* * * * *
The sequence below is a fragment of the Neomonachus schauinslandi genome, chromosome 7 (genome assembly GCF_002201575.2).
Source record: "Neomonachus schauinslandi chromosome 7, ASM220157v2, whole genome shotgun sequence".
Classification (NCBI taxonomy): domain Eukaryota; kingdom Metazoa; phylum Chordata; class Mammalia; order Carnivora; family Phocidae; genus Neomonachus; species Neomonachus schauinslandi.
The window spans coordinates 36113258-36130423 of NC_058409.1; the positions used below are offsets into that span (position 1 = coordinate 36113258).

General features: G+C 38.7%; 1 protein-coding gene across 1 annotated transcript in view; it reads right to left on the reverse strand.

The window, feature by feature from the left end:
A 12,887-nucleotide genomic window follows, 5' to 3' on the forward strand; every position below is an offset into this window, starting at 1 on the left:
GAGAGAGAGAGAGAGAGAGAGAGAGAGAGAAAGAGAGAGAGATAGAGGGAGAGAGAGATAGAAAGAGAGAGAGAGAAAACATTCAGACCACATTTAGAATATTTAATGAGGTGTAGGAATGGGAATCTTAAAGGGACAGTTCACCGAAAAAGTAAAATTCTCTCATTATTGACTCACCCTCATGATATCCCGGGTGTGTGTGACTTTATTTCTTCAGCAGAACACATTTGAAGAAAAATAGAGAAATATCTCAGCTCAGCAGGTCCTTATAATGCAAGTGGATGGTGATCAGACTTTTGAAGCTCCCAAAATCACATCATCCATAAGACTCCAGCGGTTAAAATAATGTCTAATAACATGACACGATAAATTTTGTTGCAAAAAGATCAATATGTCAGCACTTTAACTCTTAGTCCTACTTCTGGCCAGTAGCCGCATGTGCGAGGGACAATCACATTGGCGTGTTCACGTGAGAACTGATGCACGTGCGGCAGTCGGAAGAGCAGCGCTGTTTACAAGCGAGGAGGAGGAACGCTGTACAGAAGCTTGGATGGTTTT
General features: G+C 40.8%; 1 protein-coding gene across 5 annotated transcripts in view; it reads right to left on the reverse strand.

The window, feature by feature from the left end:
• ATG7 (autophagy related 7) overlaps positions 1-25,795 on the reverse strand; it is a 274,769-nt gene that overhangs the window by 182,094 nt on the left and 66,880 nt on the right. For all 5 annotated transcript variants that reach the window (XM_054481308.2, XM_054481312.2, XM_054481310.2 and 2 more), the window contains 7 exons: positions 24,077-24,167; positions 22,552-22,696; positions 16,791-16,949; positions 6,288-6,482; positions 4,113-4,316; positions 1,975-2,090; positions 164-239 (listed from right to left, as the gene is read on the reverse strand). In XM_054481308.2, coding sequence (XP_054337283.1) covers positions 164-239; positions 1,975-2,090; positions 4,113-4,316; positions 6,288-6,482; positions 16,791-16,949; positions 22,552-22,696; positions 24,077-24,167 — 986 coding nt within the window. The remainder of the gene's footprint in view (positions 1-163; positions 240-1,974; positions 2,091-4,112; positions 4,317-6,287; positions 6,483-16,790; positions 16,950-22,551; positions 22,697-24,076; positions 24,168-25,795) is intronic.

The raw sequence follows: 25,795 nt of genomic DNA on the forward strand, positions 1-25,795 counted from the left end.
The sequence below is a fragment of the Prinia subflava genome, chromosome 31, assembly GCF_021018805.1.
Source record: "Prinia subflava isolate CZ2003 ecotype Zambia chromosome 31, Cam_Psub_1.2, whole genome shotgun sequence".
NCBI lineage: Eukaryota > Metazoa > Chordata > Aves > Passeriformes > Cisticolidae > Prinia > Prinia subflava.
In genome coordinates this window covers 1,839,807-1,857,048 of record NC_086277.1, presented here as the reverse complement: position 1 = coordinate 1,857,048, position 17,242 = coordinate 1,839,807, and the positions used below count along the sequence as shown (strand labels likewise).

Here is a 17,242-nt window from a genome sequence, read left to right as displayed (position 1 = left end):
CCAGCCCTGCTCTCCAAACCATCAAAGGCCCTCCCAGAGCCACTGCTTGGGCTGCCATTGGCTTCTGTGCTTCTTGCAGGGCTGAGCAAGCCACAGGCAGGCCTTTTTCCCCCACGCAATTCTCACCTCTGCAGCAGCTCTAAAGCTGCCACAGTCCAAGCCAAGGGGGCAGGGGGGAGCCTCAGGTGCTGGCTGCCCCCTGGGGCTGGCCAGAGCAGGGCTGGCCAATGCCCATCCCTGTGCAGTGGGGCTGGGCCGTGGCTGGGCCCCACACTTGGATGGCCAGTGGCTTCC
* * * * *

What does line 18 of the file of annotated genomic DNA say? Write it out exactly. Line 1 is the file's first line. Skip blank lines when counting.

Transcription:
CCAGCCCTGCTCTCCAAACCATCAAAGGCCCTCCCAGAGCCACTGCTTGGGCTGCCATTGGCTTCTGTGCTTCTTGCAGGGCTGAGCAAGCCACAGGCAGGCCTTTTTCCCCCACGCAATTCTCACCTCTGCAGCAGCTCTAAAGCTGCCACAGTCCAAGCCAAGGGGGCAGGGGGGAGCCTCAGGTGCTGGCTGCCCCCTGGGGCTGGCCAGAGCAGGGCTGGCCAATGCCCATCCCTGTGCAGTGGGGCTGGGCCGTGGCTGGGCCCCACACTTGGATGGCCAGTGGCTTCC